George Bernard Shaw called apostrophes "uncouth bacilli."
Various language pundits have declared them unnecessary, largely decorative and a waste of time. Linguist Steven Byington said of the apostrophe —¦the language would be none the worse for its abolition."
But consider poor O'Sullivan, whose home state refuses to use apostrophes on his driver's license. It's OSULLIVAN to them.
A columnist in Colorado decries a similar governmental trend in geographic names: Pikes Peak, Teds Place, Browns Canyon, Grannys Nipple.
"Little wonder," he says, "that our schoolchildren, and indeed millions of Americans, have trouble differentiating between the plural and the possessive."
Some folks are hoping to stem the tide of apostrophe catastrophes that pop up throughout the English-speaking world. Their solution is education, but the odds are against them. Something's got to be done, they insist, to deal with signs displayed right out in public — signs like "Ladie's And Men's," "Levi's Belt's" and "Open 7 Day's."
We even have a neologism — greengrocers' apostrophe — dedicated to the rash of homemade signs in grocery stores and other establishments that erroneously insert an apostrophe before the final "s" in the plural form of a word. You saw examples above, but they abound: "Assorted Plam's" manages to misspell palms and add an unneeded apostrophe. The sign "Banana's, Peache's, Mang'o" mangles the language powerfully. A concerned citizen suggests that if we stopped adding apostrophes for simple plurals, we could defer the onset of carpal tunnel syndrome for several hours while at the same time delay a dangerous trend before a'll' o'u'r sen'ten'ce's lo'ok' l'ik'e t'h'is'.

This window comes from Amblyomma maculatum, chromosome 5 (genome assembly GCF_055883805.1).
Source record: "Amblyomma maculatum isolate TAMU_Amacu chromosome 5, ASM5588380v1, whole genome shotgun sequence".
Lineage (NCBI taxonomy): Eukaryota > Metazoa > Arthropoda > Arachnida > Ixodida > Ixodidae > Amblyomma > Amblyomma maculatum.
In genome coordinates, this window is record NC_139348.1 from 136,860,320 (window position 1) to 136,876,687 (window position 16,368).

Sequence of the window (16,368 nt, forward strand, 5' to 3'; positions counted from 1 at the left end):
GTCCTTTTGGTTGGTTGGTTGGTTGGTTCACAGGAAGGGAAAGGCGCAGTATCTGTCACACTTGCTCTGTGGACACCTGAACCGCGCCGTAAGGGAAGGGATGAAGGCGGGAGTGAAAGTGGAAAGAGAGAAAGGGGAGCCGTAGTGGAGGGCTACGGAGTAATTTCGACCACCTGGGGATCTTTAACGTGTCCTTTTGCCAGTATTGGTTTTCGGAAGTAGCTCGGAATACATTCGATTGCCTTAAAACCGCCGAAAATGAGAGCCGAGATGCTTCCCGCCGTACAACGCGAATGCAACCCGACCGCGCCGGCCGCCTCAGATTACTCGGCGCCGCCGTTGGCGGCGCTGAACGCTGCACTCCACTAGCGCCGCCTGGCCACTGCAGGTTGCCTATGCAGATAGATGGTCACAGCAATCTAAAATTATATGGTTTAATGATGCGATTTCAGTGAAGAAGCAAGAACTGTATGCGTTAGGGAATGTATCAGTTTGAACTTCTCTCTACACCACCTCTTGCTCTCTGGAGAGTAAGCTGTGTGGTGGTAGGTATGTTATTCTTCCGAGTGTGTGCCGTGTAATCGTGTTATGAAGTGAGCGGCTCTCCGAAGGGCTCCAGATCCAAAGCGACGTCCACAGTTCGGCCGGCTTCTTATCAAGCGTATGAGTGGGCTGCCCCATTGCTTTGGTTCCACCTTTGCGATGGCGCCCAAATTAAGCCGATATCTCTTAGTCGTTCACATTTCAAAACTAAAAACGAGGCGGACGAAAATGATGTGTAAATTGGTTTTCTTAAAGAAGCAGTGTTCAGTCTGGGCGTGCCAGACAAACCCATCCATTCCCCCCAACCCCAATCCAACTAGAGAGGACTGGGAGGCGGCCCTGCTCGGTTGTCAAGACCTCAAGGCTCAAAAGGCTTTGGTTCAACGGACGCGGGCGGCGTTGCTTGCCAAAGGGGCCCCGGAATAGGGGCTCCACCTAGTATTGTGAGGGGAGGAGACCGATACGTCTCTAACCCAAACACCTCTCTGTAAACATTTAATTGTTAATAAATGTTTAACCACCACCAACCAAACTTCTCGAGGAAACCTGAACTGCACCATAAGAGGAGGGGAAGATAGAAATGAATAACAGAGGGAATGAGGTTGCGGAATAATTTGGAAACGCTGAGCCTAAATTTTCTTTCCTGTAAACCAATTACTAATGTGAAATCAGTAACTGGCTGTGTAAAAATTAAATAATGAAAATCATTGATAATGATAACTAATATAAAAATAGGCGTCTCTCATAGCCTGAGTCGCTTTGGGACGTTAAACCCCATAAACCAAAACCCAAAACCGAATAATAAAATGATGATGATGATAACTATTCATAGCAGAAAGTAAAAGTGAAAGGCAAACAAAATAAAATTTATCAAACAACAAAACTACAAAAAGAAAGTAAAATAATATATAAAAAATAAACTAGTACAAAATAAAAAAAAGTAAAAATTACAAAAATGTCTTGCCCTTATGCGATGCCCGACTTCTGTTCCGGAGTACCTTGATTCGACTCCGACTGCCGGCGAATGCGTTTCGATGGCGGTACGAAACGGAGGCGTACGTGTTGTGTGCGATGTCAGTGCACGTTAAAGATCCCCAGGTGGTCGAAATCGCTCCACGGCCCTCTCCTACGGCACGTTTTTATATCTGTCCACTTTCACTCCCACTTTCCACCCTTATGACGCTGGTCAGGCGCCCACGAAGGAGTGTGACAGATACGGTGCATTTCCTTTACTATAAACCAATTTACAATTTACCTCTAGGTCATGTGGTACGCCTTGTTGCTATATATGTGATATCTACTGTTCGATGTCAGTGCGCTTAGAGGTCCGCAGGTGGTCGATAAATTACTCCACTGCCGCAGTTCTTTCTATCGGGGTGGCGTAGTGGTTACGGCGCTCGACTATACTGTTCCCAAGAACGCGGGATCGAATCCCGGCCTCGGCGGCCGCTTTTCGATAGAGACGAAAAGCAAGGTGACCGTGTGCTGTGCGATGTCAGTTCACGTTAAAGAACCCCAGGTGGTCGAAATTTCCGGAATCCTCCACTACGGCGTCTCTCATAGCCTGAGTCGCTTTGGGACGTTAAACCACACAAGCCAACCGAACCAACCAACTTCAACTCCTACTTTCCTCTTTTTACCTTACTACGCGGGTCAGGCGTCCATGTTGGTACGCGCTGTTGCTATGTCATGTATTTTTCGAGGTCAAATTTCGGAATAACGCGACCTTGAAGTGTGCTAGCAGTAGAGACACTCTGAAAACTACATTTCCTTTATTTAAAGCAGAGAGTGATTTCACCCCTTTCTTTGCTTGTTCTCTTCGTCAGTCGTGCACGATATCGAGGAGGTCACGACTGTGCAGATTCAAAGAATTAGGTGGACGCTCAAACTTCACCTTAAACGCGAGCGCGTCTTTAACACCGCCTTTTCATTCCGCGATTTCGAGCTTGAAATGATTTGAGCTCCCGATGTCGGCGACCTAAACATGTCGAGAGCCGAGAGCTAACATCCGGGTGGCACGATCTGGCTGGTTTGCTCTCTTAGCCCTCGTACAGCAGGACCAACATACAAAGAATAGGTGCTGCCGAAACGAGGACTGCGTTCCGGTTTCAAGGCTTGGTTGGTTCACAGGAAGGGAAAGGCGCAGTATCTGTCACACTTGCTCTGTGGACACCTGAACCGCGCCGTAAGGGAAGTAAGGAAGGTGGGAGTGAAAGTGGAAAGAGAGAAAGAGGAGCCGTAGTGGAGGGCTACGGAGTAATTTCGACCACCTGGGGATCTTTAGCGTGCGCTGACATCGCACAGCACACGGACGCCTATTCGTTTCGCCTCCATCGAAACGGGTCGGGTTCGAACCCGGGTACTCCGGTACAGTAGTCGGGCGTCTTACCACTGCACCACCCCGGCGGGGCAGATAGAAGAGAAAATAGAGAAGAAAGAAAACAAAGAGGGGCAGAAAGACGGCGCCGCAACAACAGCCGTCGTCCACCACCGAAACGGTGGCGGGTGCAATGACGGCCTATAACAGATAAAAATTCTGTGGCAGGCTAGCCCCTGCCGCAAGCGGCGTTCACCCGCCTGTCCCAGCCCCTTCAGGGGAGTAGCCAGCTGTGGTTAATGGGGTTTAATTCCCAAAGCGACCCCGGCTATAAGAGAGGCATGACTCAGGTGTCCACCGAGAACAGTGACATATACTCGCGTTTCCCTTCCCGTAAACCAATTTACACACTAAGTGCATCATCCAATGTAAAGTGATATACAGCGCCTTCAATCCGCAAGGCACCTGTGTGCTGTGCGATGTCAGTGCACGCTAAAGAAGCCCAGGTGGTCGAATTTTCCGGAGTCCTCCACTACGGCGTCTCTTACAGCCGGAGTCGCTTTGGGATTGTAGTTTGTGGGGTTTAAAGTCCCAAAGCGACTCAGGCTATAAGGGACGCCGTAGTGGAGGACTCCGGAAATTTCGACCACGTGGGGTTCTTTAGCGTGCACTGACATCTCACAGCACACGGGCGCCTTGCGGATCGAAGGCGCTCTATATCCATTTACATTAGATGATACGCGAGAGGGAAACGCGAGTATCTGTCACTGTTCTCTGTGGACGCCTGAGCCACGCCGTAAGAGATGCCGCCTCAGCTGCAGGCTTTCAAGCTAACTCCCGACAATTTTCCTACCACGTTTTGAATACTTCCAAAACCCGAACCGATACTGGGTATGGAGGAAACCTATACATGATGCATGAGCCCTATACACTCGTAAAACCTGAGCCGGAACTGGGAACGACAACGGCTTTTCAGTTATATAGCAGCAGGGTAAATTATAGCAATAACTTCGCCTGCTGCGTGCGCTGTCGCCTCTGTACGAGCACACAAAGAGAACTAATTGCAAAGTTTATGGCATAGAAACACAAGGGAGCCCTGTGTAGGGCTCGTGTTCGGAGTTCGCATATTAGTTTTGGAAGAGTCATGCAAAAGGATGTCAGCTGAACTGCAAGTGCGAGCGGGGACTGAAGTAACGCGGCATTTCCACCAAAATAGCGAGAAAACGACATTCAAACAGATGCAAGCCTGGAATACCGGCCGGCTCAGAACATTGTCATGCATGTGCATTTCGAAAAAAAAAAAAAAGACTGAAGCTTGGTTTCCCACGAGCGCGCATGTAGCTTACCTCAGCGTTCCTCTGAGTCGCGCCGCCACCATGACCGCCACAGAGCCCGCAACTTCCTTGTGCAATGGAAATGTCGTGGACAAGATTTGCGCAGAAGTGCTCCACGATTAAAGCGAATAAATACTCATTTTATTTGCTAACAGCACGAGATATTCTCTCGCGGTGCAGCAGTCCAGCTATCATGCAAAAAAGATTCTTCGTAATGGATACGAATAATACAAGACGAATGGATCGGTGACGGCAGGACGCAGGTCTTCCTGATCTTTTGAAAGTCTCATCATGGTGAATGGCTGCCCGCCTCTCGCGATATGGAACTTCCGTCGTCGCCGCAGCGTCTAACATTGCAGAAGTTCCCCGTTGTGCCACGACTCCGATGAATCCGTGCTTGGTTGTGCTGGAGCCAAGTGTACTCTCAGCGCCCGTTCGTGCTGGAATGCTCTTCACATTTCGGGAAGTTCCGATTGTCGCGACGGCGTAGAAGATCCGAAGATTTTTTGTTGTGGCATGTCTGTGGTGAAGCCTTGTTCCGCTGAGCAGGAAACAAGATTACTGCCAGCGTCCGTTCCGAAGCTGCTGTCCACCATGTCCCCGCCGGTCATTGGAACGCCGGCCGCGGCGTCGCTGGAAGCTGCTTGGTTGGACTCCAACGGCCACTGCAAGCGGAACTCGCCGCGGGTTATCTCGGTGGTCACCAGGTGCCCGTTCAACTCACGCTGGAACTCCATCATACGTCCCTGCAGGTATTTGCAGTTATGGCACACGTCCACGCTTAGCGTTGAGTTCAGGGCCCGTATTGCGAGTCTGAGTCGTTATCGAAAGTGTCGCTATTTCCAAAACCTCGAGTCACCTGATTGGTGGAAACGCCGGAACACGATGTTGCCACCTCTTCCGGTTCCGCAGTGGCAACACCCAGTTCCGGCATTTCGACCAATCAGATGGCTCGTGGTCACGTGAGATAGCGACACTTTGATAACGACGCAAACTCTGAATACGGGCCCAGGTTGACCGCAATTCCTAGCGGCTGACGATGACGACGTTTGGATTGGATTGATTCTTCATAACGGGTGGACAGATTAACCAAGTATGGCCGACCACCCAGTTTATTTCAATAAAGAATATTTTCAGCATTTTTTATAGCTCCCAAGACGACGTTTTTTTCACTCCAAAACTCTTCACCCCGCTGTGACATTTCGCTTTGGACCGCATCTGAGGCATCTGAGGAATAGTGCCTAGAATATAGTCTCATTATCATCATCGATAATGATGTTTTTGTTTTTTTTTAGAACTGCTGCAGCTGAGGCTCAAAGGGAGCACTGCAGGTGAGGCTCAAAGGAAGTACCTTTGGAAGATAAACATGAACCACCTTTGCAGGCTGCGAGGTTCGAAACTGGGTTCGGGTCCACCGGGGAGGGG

Professionally made signs really stand out: "Australia"s No. 1 Health Club" has the right idea, but somebody pushed the shift key. "Piano's Supplied By Brashs" manages to insert an apostrophe where it doesn't belong and leave one out where it does. Rosevear's Hotel pulls a similar boo-boo: At the top of the sign is "Rosevears Hotel" followed by "Counter Meal's" and, on the third line, "Lunches & Tea's."
And what about Lands' End, the successful catalog business that is now part of Sears? That's right, Lands' End. The apostrophe should precede the "s." According to Wikipedia and a Lands' End blog, it was an error that the fledgling company couldn't afford to fix because so much had already been printed. Time for an executive decision: The incorrect version would remain because, it —¦sets us apart as a company whose continuing concern for what's best for our customer is one that is also unmistakably human!"
Hmm. Well, it does set them apart.
Dave Johnson lives in Ashland.